Richard Mason is the 21-year-old Oxford student who became newsworthy after receiving life- transforming advances for this, his first novel - £200,000 from Penguin, $800,000 from US publishers Warners and an unspecified fortune for the film rights. A year later, and three years after he started writing his book, Mason's moment of truth has arrived. Does The Drowning People justify the money? Perhaps it is more than coincidence that it is published on 1 April.
The novel is a confession narrated by James Farrell, a 70 year old who has just murdered his wife, Sarah. The story returns to their early twenties, when James was a promising violinist ("My recording of the Mendelssohn E minor ranks with the best; and such an achievement carries with it a certain responsibility"), and fell in love with Sarah's cousin, the aristocratic Ella Harcourt. Ella was his first love and he recalls how "together we detonated all history and watched, exhilarated, as worlds of experience and possibility opened in its place and expanded with the frantic energy of romantic fusion". This, incidentally, is by no means the purplest of his prose.
Having confessed on page one, the narrator attempts to hold our interest for the next couple of hundred pages by slowly revealing why he killed his wife. It is usually bad form to give away the ending of a novel, but on this occasion, as a public service, I will. Sarah, it turns out, framed her cousin Ella for murder in order to prevent Ella from inheriting Sarah's beloved Seton Castle. When James discovers this, 45 years later, well, "the tears came; and I sobbed with the ugly retchings of a man no longer used to them". It is difficult to believe it took James, for all his self-professed brilliance, 45 years to work this out, and that Sarah, herself an accomplished murderer, did not finish him off before his realisation dawned. It would have taken a saint not to have tired of his pompous ruminations after a few minutes.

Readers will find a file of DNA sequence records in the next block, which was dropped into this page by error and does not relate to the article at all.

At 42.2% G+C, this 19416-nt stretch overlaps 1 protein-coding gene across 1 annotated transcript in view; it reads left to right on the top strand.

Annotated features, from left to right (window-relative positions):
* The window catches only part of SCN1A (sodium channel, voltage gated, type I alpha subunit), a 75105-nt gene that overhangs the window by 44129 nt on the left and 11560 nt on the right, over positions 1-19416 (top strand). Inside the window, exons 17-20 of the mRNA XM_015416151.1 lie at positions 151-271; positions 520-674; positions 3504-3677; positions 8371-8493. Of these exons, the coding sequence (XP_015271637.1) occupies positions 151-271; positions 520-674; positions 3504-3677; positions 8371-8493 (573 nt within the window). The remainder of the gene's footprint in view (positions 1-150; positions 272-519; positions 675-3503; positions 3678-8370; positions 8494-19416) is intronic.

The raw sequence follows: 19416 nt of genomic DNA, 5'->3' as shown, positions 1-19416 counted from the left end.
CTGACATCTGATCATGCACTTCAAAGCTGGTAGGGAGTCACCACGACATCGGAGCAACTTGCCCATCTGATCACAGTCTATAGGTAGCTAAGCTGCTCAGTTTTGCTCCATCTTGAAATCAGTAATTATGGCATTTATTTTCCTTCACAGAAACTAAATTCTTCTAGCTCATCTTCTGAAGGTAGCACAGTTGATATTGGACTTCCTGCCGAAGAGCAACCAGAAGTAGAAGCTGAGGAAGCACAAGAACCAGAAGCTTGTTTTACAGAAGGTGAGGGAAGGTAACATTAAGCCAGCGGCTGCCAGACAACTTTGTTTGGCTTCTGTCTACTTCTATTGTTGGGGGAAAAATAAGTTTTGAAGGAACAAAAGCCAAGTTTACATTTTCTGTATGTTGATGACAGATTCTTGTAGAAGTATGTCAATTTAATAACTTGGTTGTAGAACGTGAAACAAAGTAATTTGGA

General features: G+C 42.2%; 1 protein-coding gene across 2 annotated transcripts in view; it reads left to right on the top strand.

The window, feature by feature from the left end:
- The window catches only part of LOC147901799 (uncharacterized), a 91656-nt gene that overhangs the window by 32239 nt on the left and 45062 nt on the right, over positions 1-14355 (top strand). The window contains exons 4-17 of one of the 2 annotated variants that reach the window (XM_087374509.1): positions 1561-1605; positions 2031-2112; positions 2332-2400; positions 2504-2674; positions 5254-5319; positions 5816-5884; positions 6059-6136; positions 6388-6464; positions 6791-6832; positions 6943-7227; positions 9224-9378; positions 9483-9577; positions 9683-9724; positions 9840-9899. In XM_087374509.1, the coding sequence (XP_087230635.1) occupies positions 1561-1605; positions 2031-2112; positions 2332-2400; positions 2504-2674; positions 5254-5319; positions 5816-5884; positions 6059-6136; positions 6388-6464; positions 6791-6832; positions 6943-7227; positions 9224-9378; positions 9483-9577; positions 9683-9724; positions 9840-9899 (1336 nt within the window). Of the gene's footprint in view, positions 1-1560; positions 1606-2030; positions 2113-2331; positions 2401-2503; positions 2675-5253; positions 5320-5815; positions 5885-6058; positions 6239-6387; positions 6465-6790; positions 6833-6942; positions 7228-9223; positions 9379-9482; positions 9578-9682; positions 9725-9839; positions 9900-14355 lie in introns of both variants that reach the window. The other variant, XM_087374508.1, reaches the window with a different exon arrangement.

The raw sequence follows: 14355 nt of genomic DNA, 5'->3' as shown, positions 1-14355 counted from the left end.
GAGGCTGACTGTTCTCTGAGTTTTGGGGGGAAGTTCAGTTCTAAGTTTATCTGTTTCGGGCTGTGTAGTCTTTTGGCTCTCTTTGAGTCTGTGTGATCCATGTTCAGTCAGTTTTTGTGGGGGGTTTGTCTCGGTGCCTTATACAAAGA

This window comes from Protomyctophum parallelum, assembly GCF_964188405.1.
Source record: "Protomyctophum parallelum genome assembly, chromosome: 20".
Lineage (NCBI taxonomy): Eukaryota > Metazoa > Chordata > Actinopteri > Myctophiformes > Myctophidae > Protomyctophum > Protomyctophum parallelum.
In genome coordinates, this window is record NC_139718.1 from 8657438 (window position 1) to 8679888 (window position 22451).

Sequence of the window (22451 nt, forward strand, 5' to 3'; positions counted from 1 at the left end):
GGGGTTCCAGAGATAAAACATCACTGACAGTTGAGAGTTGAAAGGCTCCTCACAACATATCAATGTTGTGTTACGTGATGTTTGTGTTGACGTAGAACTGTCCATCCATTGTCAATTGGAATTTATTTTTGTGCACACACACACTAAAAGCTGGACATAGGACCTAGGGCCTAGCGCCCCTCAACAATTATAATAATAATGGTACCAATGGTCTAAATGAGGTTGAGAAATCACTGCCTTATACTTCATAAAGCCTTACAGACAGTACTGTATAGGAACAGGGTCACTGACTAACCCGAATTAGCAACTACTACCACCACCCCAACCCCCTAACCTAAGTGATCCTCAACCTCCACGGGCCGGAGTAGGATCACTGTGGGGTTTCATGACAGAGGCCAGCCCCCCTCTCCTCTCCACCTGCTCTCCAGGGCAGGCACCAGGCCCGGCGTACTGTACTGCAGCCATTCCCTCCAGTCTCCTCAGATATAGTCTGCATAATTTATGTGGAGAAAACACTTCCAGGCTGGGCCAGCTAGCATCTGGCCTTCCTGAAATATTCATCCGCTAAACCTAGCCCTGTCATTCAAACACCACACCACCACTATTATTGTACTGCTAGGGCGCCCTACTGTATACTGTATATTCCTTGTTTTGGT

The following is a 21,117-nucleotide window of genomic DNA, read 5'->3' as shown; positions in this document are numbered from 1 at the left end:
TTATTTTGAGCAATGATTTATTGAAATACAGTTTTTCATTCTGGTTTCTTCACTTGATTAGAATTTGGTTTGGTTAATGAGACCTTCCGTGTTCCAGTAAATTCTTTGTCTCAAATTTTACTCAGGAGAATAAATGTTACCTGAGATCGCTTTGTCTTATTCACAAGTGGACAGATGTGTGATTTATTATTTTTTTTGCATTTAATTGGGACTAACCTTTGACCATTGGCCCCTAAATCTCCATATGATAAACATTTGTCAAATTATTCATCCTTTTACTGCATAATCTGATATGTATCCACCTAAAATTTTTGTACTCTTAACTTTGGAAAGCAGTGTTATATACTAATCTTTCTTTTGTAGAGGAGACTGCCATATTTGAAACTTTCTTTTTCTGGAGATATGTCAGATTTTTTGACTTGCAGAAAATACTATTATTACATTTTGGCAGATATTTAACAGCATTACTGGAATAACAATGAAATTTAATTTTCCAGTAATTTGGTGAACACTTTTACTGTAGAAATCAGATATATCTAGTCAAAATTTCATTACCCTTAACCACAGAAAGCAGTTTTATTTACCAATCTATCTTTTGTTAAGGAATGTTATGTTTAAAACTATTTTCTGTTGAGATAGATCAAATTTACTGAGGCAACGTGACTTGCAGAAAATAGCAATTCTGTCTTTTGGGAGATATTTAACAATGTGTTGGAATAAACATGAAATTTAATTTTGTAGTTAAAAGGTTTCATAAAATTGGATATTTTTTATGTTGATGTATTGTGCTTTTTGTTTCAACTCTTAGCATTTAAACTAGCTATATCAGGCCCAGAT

For one so young, Richard Mason takes himself very seriously. Perhaps this is why he cannot make do with a 20-something narrator, but speaks with the assumed authority of old age. Unfortunately, even the most self-indulgent of pensioners could not have come out with endless dirges such as: "I need no reminding of my career; or of how much I came to dislike adulation when I received it." The press release accompanying the novel calls this writing "lyrical", which perhaps refers to Mason's extraordinary abuse of the semi-colon; there is barely a paragraph without one.
Perhaps we are being too hard on Richard Mason, who above all comes across as pretentious and self-regarding: a perfectly normal adolescent with literary aspirations, in fact.Which raises the question as to why on earth his book earned so much money before publication, let alone why it was published in the first place. A clever structure is not enough. The real answer, as so often these days, is that it all comes down to marketing. "Publicity is about the writer, not the book," says James Hampton, Mason's publicist. He is right. Publishers now concentrate on selling an image of a young and successful writer rather than well-written books. Hampton says he is overjoyed that Mason "looks like a cross between Rupert Everett and Hugh Grant", a gift to a publicist, as is "that Old Etonian glamour". Despite being a handsomely produced hardback, The Drowning People is on sale at £10. The theory behind this must be that it makes it affordable for impressionable, love-struck, swooning teenage Benenden girls.
To read this book is, in the end, depressing because it destroys any faith you might once have had in the publishing business. You are left wondering who, if anyone, is in charge of these huge, voracious conglomerates. The press release describes Mason's prose as "heart-rending". It is: but not in the way that they mean.
Sophia Hesselgren works on the "Times" diary